Dr. Daniel Wildcat
Power and place: Dr. Wildcat on Rights of Mother Earth
By Brenda Norrell
Watch video below
HASKELL INDIAN NATIONS UNIVERSITY, Kansas – Dr. Daniel Wildcat encouraged a new dialogue, based on spirit, power and place, and a renewal of the ancestral ways of life, during the Rights of Mother Earth Gathering.
“Our power resides in the landscapes and seascapes that we call home," Wildcat said at the gathering which continues the efforts of Bolivian President Evo Morales and the World Peoples Conference on the Rights of Mother Earth and Climate Change held in Cochabamba, Bolivia, in 2010.
Dr. Wildcat, Ph.D., Yuchi member of the Muscogee Nation of Oklahoma and professor at Haskell Indian Nations University, was a featured speaker and organizer of the Rights of Mother Earth Gathering, April 4 -- 6.
Wildcat shared the importance of speaking from a power of place, a power of spirit.
Quoting Henrietta Mann, Northern Cheyenne, when she was a visiting teacher at Haskell, Wildcat said the struggle is to be competent beings.
“We are born spiritual beings, we know that. What are we struggling with? We are struggling to be competent beings.”
“We speak from the heart. We speak from the spirit.”
Wildcat remembered the words of Vine Deloria, Jr., about power and place and how this produces personality.
“Let’s play to our strength. What is our strength? Our spiritual center of who we are as Indigenous Peoples," Wildcat said.
“Our power resides in the landscapes and seascapes that we call home.”
Pointing out the power of place of the White Mountain Apache and Dine,' Wildcat said, “Wisdom sits in places, let’s grab that.”
Wildcat also described the dichotomy between nature and culture. “Everyone in this room has spoken in their own way.” He said this is the beauty of the unique tribal identities as expressions of homelands and what has been given. The Creator gave stories of emergence, songs and ceremonies.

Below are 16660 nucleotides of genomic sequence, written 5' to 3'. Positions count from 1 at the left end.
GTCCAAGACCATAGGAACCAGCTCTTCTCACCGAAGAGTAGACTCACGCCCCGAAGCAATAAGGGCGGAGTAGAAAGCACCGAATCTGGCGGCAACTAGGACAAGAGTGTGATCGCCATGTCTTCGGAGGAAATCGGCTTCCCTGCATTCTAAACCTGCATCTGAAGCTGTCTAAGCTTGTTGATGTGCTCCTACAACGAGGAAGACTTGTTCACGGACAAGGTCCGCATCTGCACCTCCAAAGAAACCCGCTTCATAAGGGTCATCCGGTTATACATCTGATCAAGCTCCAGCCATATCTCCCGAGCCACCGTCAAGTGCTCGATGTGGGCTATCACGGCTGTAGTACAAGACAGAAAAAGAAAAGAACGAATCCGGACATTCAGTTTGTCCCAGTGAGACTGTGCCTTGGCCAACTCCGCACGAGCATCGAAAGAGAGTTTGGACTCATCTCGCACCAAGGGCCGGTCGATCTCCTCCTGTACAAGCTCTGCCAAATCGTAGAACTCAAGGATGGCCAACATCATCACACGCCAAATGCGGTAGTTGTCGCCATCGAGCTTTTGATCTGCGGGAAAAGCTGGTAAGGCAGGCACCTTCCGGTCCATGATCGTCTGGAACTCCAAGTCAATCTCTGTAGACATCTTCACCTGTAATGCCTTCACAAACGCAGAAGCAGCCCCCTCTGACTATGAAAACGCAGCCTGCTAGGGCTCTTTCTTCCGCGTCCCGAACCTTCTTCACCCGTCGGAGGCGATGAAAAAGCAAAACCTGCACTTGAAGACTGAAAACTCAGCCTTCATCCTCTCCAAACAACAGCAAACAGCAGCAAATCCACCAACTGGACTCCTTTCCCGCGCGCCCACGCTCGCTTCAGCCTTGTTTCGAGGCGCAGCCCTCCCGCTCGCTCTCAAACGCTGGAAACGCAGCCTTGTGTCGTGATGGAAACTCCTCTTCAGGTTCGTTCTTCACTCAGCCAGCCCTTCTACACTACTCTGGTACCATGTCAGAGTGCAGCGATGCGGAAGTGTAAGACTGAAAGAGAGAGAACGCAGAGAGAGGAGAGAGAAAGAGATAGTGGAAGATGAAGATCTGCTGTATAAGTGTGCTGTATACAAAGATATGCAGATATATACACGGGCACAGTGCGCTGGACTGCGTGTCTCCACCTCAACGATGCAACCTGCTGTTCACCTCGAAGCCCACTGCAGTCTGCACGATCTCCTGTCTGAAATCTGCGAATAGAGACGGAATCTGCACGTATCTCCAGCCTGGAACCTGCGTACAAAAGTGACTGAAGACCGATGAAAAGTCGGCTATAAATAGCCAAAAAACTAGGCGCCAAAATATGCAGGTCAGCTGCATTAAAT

“Our cultures reflected that.”
While discussing the Rights of Mother Earth, he said that cultural diversity must be acknowledged along with biological and ecological diversities. This is what gives Native people their identities. Others must acknowledge the cultural diversity that has given Native people their unique tribal and cultural identities.
Today's movement is the renewal of old ways and practical knowledge in the world we live in today, without wanting to go back in time. He urged moving away from linear thinking that looks at life in terms of past and future time lines.
The focus should be on moral and spiritual ecology, which includes human communities -- human communities within ecosystems. He pointed out that in the northwest, coastal people learn by being out on the water, out on the river.
It is important to acknowledge that we are one small part of it all. However, humans look in the mirror and think they are building something called progress and destruction.
Urging everyone to become part of this renewal, he said, “There’s work for everyone here.”
Native people will not walk away from inalienable responsibilities. Although others are after Native peoples water, land and forests, he said it is important to discover a new discourse.
Quoting Oren Lyons, Wildcat said, “Be careful about the words you use. We don’t have a word for resources.” When Native people refer to the land, trees and human life around us, they speak of relatives and relationships.
The ongoing discourse, he said, is about living well and respectively with relatives in relationships. “We move from rights to responsibilities; we move from resources to relatives.”
“We want to talk about resilience of new systems, restoration of indigenous systems, where people understand we are one small part of this complex web of life.”
This is Indigenous realism, not romanticism, he said.
Referring to formal education, he said this is only one way of knowing. There is also experiential learning. “We don’t have to learn through controlled experience.”
“We are in the belly of the beast. It doesn’t mean that we don’t have the opportunity to make change.”
Wildcat pointed out that the Haskell Indian boarding school here once had a jail that incarcerated children for speaking their language.
"Look at where we are now. Let's roll up our sleeves and get to work."
Listen below to Dr. Wildcat’s talk at the Rights of Mother Earth Gathering:
Recorded by the Indigenous Environmental Network and Earthcycles.
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